A smallgoods business in South Australia has been fined more than $10,000 for potentially misleading consumers about about the origin of a batch of its bacon.
Conroy’s Smallgoods, a family-owned Australian manufacturer of premium quality hams, bacon and smallgoods, paid a $10,200 penalty after receiving an infringement notice from the Australian Competition and Consumer Commission about an alleged breach of Australian Consumer Law.
The ACCC alleges Conroy’s Smallgoods made misleading representations about the place of origin of the company’s Breakfast Bacon, when it sold a batch of imported bacon with a label attached saying ‘Product of Australia’.
According to the ACCC, the imported bacon product was supplied in a one-off, 1020kg shipment to a Western Australian wholesaler in February this year.
In addition to the penalty, Conroy’s has agreed to publish a correction on its website, establish a competition and consumer compliance program and enter a court enforceable undertaking to ensure it does not misrepresent any of its products in the future.
ACCC chairman Rod Sims said it is “crucial” that businesses provided accurate information about the place of origin of the goods it supplies.
“False claims of this kind not only mislead consumers but can also disadvantage competing suppliers, particularly those who source local ingredients for their products,” he says.
Conroy’s Smallgoods joint managing director Andrew Conroy told SmartCompany this morning the imported pork, which originated in Denmark, was not meant to have the “Product of Australia” label.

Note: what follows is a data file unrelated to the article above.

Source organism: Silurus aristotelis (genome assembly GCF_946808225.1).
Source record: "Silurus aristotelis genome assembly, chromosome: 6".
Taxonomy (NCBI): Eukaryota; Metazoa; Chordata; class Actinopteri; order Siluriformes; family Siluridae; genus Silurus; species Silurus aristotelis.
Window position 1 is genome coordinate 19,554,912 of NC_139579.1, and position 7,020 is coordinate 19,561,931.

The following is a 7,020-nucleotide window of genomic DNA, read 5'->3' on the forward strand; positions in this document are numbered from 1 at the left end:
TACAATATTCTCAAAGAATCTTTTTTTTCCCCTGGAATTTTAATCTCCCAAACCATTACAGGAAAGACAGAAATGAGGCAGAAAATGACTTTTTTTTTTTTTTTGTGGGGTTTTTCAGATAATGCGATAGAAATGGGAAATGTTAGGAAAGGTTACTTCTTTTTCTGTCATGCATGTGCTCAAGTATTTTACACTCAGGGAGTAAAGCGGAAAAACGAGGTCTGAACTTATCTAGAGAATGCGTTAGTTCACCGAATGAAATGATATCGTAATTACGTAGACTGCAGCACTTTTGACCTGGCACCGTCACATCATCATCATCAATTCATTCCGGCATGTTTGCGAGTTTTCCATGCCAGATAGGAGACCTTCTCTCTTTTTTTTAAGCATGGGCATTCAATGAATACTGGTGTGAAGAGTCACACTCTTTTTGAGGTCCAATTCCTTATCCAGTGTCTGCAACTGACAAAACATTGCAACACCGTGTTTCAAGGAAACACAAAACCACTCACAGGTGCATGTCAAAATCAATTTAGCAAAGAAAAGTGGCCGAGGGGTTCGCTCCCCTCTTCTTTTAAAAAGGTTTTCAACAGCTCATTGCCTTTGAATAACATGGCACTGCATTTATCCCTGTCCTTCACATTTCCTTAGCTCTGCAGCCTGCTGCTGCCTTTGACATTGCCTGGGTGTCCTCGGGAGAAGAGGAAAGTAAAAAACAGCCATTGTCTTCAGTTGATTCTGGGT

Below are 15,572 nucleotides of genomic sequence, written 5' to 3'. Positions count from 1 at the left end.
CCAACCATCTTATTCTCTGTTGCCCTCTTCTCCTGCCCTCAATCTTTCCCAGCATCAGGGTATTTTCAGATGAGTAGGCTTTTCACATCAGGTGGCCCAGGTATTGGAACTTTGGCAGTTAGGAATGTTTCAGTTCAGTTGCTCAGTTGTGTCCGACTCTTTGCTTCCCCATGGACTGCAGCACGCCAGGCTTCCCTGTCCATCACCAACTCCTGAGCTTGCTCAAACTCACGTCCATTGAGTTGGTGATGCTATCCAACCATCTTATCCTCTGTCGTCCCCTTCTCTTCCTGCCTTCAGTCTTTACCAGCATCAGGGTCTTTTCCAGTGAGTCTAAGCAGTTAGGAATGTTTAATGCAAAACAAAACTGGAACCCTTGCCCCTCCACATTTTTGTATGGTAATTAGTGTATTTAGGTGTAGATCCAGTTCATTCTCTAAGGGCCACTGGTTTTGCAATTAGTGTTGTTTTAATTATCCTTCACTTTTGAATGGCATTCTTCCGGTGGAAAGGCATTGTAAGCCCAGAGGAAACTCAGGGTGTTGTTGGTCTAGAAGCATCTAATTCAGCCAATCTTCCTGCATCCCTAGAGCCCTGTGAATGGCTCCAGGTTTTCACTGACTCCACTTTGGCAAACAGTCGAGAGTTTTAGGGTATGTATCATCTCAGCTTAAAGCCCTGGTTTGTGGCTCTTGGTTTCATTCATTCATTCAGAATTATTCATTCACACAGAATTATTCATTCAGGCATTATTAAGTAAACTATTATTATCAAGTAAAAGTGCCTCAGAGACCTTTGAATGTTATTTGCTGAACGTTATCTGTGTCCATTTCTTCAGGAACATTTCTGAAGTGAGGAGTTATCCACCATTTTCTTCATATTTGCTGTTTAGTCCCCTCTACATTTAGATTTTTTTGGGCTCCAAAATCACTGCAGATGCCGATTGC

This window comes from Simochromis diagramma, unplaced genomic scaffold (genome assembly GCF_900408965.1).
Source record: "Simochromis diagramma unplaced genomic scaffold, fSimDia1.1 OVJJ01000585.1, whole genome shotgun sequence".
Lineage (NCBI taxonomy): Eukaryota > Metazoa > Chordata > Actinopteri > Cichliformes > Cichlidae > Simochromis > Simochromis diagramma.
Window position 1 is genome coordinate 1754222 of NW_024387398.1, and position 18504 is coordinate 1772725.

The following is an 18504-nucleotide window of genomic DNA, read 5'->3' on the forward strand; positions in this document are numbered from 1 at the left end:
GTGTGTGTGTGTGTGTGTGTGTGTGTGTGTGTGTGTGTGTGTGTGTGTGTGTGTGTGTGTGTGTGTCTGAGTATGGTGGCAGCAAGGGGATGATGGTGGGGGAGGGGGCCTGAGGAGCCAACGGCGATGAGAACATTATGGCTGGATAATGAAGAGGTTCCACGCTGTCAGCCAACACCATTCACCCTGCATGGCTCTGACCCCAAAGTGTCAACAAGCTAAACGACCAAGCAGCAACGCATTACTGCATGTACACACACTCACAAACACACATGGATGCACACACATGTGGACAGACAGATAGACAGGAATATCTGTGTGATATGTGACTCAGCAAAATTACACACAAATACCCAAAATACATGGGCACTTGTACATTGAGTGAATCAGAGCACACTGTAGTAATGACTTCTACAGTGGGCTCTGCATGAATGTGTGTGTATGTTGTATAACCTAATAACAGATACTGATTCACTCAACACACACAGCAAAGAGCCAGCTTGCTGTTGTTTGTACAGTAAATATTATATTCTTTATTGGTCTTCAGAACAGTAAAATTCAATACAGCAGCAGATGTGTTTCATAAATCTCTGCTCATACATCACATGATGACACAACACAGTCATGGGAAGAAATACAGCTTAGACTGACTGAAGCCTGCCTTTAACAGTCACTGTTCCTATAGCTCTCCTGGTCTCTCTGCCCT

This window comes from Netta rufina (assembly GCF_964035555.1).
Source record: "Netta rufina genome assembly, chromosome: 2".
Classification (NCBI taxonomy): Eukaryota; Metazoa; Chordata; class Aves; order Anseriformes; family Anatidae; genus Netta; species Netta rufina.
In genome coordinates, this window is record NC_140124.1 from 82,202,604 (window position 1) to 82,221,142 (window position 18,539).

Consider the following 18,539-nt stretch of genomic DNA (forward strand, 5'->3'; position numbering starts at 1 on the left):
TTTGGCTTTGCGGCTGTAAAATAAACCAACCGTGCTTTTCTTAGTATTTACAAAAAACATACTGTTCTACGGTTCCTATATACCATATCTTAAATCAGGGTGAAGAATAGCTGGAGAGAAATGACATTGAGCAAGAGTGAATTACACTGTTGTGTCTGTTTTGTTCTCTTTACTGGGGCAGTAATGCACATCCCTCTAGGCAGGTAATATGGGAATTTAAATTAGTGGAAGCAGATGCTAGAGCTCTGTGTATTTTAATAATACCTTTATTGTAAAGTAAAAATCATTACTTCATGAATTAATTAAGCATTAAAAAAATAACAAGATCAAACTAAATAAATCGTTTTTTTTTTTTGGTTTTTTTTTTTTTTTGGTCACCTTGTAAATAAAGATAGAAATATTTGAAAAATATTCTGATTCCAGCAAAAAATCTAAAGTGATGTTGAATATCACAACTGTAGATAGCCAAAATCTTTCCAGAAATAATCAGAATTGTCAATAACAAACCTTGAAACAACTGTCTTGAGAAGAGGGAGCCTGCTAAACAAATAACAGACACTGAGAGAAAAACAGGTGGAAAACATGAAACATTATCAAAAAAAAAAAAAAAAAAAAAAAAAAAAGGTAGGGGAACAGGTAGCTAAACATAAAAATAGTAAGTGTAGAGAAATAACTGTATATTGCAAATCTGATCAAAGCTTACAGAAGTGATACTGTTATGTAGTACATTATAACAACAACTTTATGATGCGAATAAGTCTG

“It was a one-off mistake, the wrong label was put on the product,” he says.
Damin Murdock, principal lawyer at MurdockChen Legal Practice, told SmartCompany the ACCC is alleging the company was in breach of particular parts of Australian Consumer Law which deal with misleading and deceptive conduct.
But Murdock says the $10,000 fine, while significant, is not as high as it potentially could have.
“This penalty applies to a one-off event, which would suggest there wasn’t any evidence they had done it previously,” he says.
“That is perhaps why the penalty in the scheme of things is not as high as other cases in the past; a $10,000 penalty is not as high as you would see in past cases.”
Murdock cited a widely known case involving a company who promoted their ‘ugg boots’ as Australian made and was ultimately ordered to pay more than $330,000 for a similar breach of the Australian Consumer Law.
Murdock thinks paying the $10,000 fine, while a significant amount of cash, would make sense for Conroy’s as a small business rather than contesting the penalty.
“When you’re looking at a fine around $10,000 and then the legal fees of taking it to court, it’s not worth defending,” he says.
“It would make most sense for company to pay the penalty.
“So although possible there was a defence available to Conroy’s from commercial reality, they probably made the best commercial decision to resolve it amicably.”